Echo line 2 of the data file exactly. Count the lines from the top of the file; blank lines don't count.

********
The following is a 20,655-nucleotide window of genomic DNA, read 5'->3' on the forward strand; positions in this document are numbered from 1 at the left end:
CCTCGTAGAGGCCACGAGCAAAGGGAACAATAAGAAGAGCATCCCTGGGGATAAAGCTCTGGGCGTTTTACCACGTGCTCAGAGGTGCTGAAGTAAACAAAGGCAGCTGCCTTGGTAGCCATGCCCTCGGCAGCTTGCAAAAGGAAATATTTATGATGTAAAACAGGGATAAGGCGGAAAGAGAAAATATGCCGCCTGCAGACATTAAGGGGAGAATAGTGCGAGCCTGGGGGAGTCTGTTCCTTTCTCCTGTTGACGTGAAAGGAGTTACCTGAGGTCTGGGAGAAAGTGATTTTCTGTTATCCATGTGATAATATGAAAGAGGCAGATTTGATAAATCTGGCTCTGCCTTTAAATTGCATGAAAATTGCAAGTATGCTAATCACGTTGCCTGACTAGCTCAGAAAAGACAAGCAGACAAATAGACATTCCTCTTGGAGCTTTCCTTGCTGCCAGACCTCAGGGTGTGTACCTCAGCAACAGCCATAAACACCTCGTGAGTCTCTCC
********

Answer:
CCTCGTAGAGGCCACGAGCAAAGGGAACAATAAGAAGAGCATCCCTGGGGATAAAGCTCTGGGCGTTTTACCACGTGCTCAGAGGTGCTGAAGTAAACAAAGGCAGCTGCCTTGGTAGCCATGCCCTCGGCAGCTTGCAAAAGGAAATATTTATGATGTAAAACAGGGATAAGGCGGAAAGAGAAAATATGCCGCCTGCAGACATTAAGGGGAGAATAGTGCGAGCCTGGGGGAGTCTGTTCCTTTCTCCTGTTGACGTGAAAGGAGTTACCTGAGGTCTGGGAGAAAGTGATTTTCTGTTATCCATGTGATAATATGAAAGAGGCAGATTTGATAAATCTGGCTCTGCCTTTAAATTGCATGAAAATTGCAAGTATGCTAATCACGTTGCCTGACTAGCTCAGAAAAGACAAGCAGACAAATAGACATTCCTCTTGGAGCTTTCCTTGCTGCCAGACCTCAGGGTGTGTACCTCAGCAACAGCCATAAACACCTCGTGAGTCTCTCC